Send to

Choose Destination
See comment in PubMed Commons below
Hum Reprod. 2007 Mar;22(3):829-35. Epub 2006 Nov 30.

Metabolism of human embryos following cryopreservation: implications for the safety and selection of embryos for transfer in clinical IVF.

Author information

  • 1Department of Biology, University of York, York, UK.

Erratum in

  • Hum Reprod. 2007 Apr;22(4):1196.



Cryopreservation of supernumerary embryos is routinely performed in human-assisted reproduction, providing a source of embryos which can be thawed for use in subsequent treatment cycles. However, the viability of cryopreserved embryos has traditionally relied on morphological assessment, which is a poor predictor of embryo health since freezing leads to a significant overall reduction in implantation potential, and its long-term efficacy is unknown. This study describes how the post-thaw metabolism of human embryos can be used to predict future development to the blastocyst stage.


HPLC was used to analyse the post-thaw amino acid metabolism of human embryos from day 2 to day 3 of development.


It was possible to predict with 87% accuracy which frozen-thawed embryo would develop to the blastocyst stage. Developmentally competent embryos were more metabolically quiescent than their arresting counterparts. Amino acid turnover was also capable of distinguishing between the developmental potential of the best, Grade I embryos P < 0.05.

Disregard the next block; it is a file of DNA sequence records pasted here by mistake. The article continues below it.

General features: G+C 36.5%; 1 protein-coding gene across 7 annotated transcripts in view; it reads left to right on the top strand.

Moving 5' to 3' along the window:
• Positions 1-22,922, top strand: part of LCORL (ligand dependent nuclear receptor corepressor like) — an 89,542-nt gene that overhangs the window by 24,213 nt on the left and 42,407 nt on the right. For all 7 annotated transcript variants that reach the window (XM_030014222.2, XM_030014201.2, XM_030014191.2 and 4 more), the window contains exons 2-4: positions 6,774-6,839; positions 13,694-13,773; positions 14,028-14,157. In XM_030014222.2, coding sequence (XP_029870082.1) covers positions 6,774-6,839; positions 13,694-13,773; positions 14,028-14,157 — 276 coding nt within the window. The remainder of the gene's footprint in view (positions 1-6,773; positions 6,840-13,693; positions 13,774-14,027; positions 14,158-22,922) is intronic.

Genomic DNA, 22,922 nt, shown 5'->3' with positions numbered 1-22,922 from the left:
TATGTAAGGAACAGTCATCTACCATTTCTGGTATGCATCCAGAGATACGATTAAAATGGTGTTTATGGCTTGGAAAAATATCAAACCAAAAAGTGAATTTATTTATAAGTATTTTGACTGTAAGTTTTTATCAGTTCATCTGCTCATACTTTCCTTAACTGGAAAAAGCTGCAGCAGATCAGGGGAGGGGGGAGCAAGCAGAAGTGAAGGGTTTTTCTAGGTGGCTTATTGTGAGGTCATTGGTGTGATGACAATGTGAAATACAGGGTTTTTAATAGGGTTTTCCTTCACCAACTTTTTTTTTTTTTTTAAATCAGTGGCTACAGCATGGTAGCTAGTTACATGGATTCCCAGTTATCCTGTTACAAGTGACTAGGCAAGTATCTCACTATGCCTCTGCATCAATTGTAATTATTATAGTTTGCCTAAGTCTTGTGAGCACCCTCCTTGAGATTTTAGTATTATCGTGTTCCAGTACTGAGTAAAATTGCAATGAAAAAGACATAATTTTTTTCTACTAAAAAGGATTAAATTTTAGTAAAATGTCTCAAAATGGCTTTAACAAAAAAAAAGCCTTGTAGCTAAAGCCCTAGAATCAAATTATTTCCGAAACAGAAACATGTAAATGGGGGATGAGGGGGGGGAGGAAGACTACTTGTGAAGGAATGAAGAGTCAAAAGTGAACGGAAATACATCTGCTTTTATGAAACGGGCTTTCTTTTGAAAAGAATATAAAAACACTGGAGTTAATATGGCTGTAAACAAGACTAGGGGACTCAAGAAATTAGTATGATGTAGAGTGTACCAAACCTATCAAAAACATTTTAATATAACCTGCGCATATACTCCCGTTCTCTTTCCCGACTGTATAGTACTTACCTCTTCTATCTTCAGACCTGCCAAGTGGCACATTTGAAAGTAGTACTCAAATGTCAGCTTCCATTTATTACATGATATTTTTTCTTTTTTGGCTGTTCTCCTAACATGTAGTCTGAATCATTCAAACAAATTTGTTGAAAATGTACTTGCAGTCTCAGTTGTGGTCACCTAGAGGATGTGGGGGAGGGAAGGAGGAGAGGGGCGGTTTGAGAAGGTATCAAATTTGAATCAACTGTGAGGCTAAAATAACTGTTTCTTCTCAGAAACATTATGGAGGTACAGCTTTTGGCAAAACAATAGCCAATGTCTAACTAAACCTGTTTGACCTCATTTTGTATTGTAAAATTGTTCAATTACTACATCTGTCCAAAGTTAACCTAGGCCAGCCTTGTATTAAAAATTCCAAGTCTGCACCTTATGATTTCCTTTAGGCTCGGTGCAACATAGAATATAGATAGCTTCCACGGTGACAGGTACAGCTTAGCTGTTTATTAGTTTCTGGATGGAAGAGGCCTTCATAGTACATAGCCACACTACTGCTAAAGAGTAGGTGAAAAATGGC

The data suggests that cryopreservation in IVF is a safe procedure and that amino acid turnover can be used to select which cryopreserved embryo will develop to the blastocyst stage, irrespective of their post-thaw grade.

[PubMed - indexed for MEDLINE]
Free full text
PubMed Commons home

PubMed Commons

How to join PubMed Commons

    Supplemental Content

    Full text links

    Icon for HighWire
    Loading ...
    Support Center